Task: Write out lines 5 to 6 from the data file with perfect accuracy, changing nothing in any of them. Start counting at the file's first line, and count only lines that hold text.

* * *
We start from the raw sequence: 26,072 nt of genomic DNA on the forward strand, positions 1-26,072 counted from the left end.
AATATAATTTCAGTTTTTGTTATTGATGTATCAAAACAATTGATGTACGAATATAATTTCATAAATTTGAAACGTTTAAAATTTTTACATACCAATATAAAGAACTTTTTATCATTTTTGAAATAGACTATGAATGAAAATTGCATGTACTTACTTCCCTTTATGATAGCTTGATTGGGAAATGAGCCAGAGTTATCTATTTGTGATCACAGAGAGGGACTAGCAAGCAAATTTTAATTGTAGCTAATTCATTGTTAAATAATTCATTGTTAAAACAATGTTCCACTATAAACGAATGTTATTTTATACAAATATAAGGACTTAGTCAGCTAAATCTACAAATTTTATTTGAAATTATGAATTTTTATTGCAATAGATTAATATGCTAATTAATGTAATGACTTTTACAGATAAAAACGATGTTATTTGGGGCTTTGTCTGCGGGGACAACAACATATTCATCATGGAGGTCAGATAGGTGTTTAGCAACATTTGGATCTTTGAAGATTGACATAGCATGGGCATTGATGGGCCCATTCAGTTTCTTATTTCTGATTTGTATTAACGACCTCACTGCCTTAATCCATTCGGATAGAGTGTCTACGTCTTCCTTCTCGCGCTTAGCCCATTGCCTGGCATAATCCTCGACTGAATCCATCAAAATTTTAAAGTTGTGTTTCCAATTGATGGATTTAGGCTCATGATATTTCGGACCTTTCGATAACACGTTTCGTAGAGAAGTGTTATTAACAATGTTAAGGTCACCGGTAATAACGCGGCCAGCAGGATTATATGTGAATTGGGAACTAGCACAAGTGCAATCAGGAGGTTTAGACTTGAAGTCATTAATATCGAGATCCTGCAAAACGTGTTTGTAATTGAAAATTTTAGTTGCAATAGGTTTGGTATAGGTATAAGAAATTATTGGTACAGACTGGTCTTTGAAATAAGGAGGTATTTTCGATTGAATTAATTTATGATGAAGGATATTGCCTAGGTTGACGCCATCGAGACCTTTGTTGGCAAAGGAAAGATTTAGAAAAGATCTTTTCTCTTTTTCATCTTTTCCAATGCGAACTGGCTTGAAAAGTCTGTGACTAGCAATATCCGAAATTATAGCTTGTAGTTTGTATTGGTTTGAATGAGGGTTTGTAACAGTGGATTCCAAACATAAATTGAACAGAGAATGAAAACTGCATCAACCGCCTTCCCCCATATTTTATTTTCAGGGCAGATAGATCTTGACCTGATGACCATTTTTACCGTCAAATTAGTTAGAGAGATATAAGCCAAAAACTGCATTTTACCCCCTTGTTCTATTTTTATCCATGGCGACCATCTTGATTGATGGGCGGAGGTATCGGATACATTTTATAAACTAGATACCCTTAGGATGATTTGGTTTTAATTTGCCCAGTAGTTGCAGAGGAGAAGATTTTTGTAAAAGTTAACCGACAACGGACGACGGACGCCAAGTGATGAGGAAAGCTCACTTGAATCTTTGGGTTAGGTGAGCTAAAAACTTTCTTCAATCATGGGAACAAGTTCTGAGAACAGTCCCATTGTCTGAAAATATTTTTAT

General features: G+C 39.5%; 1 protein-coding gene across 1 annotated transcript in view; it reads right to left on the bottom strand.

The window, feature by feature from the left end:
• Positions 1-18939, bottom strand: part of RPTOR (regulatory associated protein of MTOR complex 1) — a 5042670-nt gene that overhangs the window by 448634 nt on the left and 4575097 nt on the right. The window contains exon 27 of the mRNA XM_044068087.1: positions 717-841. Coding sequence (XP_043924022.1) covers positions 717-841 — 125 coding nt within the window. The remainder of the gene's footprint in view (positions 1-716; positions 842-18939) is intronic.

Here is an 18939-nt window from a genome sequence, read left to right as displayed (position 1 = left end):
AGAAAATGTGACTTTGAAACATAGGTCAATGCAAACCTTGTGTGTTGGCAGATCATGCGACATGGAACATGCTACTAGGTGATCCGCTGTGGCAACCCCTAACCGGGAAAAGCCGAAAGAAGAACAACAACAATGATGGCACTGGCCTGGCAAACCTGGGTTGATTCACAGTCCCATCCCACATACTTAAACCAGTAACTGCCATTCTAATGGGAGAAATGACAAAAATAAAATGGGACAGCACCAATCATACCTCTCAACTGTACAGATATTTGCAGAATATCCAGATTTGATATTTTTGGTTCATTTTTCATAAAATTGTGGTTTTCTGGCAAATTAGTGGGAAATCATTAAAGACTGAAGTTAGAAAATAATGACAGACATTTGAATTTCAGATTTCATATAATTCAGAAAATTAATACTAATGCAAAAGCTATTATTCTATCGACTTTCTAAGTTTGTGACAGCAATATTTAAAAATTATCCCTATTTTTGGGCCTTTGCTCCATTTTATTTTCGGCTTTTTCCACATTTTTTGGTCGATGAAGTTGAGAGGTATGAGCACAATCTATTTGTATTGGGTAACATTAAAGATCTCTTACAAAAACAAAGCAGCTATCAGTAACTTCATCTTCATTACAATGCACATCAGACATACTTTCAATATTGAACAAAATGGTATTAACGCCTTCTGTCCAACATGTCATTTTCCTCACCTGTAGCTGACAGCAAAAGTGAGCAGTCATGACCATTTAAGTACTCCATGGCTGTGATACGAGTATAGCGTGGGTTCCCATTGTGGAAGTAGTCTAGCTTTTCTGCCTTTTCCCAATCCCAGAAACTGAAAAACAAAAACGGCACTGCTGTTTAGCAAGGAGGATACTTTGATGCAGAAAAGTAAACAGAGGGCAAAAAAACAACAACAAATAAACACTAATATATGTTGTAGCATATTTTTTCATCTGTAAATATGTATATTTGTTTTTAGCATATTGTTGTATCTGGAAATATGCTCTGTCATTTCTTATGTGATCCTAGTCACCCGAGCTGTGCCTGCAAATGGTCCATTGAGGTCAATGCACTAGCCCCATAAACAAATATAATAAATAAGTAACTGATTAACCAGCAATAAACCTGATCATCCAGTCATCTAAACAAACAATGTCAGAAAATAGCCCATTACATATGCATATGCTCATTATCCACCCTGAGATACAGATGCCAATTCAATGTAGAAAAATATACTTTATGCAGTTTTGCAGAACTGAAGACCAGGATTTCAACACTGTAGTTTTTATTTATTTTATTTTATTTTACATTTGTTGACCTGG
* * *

• Positions 1-18939, bottom strand: part of RPTOR (regulatory associated protein of MTOR complex 1) — a 5042670-nt gene that overhangs the window by 448634 nt on the left and 4575097 nt on the right. The window contains exon 27 of the mRNA XM_044068087.1: positions 717-841. Coding sequence (XP_043924022.1) covers positions 717-841 — 125 coding nt within the window. The remainder of the gene's footprint in view (positions 1-716; positions 842-18939) is intronic.

Here is an 18939-nt window from a genome sequence, read left to right as displayed (position 1 = left end):